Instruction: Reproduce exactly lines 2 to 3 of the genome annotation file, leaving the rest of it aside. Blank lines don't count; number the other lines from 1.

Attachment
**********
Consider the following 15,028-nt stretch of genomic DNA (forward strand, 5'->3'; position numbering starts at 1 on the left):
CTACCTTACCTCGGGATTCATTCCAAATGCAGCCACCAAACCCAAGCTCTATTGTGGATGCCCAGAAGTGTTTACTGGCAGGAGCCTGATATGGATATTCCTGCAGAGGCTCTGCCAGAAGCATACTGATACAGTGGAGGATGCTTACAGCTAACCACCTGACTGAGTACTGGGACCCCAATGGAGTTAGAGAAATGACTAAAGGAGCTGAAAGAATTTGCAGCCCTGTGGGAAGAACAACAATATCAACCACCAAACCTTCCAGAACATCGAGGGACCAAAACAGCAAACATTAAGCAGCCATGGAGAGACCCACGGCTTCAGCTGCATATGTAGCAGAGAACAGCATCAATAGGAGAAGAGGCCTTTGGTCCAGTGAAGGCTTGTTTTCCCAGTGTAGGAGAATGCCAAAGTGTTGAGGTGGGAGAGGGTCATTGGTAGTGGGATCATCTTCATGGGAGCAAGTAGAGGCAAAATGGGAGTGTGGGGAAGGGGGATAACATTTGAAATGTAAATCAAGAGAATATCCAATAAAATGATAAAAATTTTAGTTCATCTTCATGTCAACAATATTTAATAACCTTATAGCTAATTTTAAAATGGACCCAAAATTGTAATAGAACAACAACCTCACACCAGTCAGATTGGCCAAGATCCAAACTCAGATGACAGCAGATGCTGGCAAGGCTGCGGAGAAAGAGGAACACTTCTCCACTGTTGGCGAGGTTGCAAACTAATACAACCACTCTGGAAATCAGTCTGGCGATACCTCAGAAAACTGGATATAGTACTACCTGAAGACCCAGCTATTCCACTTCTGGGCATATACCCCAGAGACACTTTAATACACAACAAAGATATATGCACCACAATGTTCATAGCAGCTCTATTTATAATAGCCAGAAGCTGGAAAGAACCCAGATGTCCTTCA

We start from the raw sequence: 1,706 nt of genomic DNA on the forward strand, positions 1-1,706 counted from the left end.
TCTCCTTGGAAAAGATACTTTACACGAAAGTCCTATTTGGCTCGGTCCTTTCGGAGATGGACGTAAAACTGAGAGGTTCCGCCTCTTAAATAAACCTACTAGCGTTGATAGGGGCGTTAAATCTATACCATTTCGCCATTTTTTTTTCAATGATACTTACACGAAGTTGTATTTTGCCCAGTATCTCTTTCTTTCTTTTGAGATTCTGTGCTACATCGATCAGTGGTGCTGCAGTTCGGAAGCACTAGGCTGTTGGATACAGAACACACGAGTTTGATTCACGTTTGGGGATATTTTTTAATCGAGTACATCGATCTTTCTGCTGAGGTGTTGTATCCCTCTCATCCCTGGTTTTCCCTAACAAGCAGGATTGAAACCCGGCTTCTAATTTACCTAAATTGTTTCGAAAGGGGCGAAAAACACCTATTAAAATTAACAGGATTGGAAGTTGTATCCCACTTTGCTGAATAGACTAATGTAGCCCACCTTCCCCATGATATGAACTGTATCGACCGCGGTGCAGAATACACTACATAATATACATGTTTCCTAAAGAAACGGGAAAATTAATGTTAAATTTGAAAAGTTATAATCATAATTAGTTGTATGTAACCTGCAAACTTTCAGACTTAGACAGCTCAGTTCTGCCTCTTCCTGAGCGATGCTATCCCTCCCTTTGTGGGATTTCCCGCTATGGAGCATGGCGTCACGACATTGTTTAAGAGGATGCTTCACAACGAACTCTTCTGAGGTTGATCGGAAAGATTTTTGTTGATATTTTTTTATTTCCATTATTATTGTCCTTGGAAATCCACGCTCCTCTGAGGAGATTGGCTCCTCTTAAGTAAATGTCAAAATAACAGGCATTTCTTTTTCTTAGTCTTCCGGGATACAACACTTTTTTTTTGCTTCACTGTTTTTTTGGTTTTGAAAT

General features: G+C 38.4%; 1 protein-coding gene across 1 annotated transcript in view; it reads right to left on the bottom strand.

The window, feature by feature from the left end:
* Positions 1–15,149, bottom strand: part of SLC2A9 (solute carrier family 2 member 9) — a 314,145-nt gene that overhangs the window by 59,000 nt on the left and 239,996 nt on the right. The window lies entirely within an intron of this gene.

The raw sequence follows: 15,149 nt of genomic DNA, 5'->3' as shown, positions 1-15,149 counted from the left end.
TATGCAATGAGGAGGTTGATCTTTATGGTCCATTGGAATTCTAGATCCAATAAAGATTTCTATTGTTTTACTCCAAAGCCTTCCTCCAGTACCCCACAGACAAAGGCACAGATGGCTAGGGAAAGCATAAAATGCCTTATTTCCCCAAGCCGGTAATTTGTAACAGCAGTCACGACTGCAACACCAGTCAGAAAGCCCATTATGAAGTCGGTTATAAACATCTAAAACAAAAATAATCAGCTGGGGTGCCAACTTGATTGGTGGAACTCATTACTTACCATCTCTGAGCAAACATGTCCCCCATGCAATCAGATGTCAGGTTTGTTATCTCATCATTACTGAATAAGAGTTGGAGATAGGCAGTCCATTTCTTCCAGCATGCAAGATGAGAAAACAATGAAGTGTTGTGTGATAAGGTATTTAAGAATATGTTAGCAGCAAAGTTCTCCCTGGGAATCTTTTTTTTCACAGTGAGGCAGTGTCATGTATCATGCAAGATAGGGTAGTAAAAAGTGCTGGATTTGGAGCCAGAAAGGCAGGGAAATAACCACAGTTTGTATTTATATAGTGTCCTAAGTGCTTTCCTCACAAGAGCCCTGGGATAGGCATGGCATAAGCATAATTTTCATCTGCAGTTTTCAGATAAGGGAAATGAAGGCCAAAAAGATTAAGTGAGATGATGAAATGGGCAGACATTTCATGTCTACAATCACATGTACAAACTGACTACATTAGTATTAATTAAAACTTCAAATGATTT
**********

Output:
CTACCTTACCTCGGGATTCATTCCAAATGCAGCCACCAAACCCAAGCTCTATTGTGGATGCCCAGAAGTGTTTACTGGCAGGAGCCTGATATGGATATTCCTGCAGAGGCTCTGCCAGAAGCATACTGATACAGTGGAGGATGCTTACAGCTAACCACCTGACTGAGTACTGGGACCCCAATGGAGTTAGAGAAATGACTAAAGGAGCTGAAAGAATTTGCAGCCCTGTGGGAAGAACAACAATATCAACCACCAAACCTTCCAGAACATCGAGGGACCAAAACAGCAAACATTAAGCAGCCATGGAGAGACCCACGGCTTCAGCTGCATATGTAGCAGAGAACAGCATCAATAGGAGAAGAGGCCTTTGGTCCAGTGAAGGCTTGTTTTCCCAGTGTAGGAGAATGCCAAAGTGTTGAGGTGGGAGAGGGTCATTGGTAGTGGGATCATCTTCATGGGAGCAAGTAGAGGCAAAATGGGAGTGTGGGGAAGGGGGATAACATTTGAAATGTAAATCAAGAGAATATCCAATAAAATGATAAAAATTTTAGTTCATCTTCATGTCAACAATATTTAATAACCTTATAGCTAATTTTAAAATGGACCCAAAATTGTAATAGAACAACAACCTCACACCAGTCAGATTGGCCAAGATCCAAACTCAGATGACAGCAGATGCTGGCAAGGCTGCGGAGAAAGAGGAACACTTCTCCACTGTTGGCGAGGTTGCAAACTAATACAACCACTCTGGAAATCAGTCTGGCGATACCTCAGAAAACTGGATATAGTACTACCTGAAGACCCAGCTATTCCACTTCTGGGCATATACCCCAGAGACACTTTAATACACAACAAAGATATATGCACCACAATGTTCATAGCAGCTCTATTTATAATAGCCAGAAGCTGGAAAGAACCCAGATGTCCTTCA

We start from the raw sequence: 1,706 nt of genomic DNA on the forward strand, positions 1-1,706 counted from the left end.